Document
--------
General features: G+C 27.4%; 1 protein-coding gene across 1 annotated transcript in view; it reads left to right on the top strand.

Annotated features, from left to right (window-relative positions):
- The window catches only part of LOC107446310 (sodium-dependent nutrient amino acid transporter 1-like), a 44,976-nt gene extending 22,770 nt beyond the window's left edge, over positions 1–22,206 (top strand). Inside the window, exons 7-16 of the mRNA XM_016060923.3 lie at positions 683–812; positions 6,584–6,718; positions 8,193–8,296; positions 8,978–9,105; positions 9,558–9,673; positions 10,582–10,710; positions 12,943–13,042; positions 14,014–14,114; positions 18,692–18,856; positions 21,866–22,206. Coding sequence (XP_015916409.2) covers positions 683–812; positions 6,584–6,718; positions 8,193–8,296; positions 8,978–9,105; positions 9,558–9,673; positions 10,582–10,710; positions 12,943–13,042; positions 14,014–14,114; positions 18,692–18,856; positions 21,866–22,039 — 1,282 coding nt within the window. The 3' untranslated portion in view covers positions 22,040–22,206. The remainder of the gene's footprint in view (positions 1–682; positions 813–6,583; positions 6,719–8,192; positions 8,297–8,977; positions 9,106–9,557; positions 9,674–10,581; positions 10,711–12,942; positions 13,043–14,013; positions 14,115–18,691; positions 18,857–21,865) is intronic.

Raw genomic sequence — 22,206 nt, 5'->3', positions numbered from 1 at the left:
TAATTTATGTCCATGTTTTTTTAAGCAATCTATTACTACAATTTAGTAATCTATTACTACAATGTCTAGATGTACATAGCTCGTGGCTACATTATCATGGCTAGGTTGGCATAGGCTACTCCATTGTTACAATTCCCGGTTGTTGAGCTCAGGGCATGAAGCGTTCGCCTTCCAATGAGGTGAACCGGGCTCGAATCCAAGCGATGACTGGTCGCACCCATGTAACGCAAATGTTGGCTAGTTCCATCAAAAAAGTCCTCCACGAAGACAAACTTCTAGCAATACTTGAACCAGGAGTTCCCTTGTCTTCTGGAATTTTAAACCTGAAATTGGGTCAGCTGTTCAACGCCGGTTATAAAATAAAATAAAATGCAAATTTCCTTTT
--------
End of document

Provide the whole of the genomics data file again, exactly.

General features: G+C 27.4%; 1 protein-coding gene across 1 annotated transcript in view; it reads left to right on the top strand.

Annotated features, from left to right (window-relative positions):
- The window catches only part of LOC107446310 (sodium-dependent nutrient amino acid transporter 1-like), a 44,976-nt gene extending 22,770 nt beyond the window's left edge, over positions 1–22,206 (top strand). Inside the window, exons 7-16 of the mRNA XM_016060923.3 lie at positions 683–812; positions 6,584–6,718; positions 8,193–8,296; positions 8,978–9,105; positions 9,558–9,673; positions 10,582–10,710; positions 12,943–13,042; positions 14,014–14,114; positions 18,692–18,856; positions 21,866–22,206. Coding sequence (XP_015916409.2) covers positions 683–812; positions 6,584–6,718; positions 8,193–8,296; positions 8,978–9,105; positions 9,558–9,673; positions 10,582–10,710; positions 12,943–13,042; positions 14,014–14,114; positions 18,692–18,856; positions 21,866–22,039 — 1,282 coding nt within the window. The 3' untranslated portion in view covers positions 22,040–22,206. The remainder of the gene's footprint in view (positions 1–682; positions 813–6,583; positions 6,719–8,192; positions 8,297–8,977; positions 9,106–9,557; positions 9,674–10,581; positions 10,711–12,942; positions 13,043–14,013; positions 14,115–18,691; positions 18,857–21,865) is intronic.

Raw genomic sequence — 22,206 nt, 5'->3', positions numbered from 1 at the left:
TAATTTATGTCCATGTTTTTTTAAGCAATCTATTACTACAATTTAGTAATCTATTACTACAATGTCTAGATGTACATAGCTCGTGGCTACATTATCATGGCTAGGTTGGCATAGGCTACTCCATTGTTACAATTCCCGGTTGTTGAGCTCAGGGCATGAAGCGTTCGCCTTCCAATGAGGTGAACCGGGCTCGAATCCAAGCGATGACTGGTCGCACCCATGTAACGCAAATGTTGGCTAGTTCCATCAAAAAAGTCCTCCACGAAGACAAACTTCTAGCAATACTTGAACCAGGAGTTCCCTTGTCTTCTGGAATTTTAAACCTGAAATTGGGTCAGCTGTTCAACGCCGGTTATAAAATAAAATAAAATGCAAATTTCCTTTT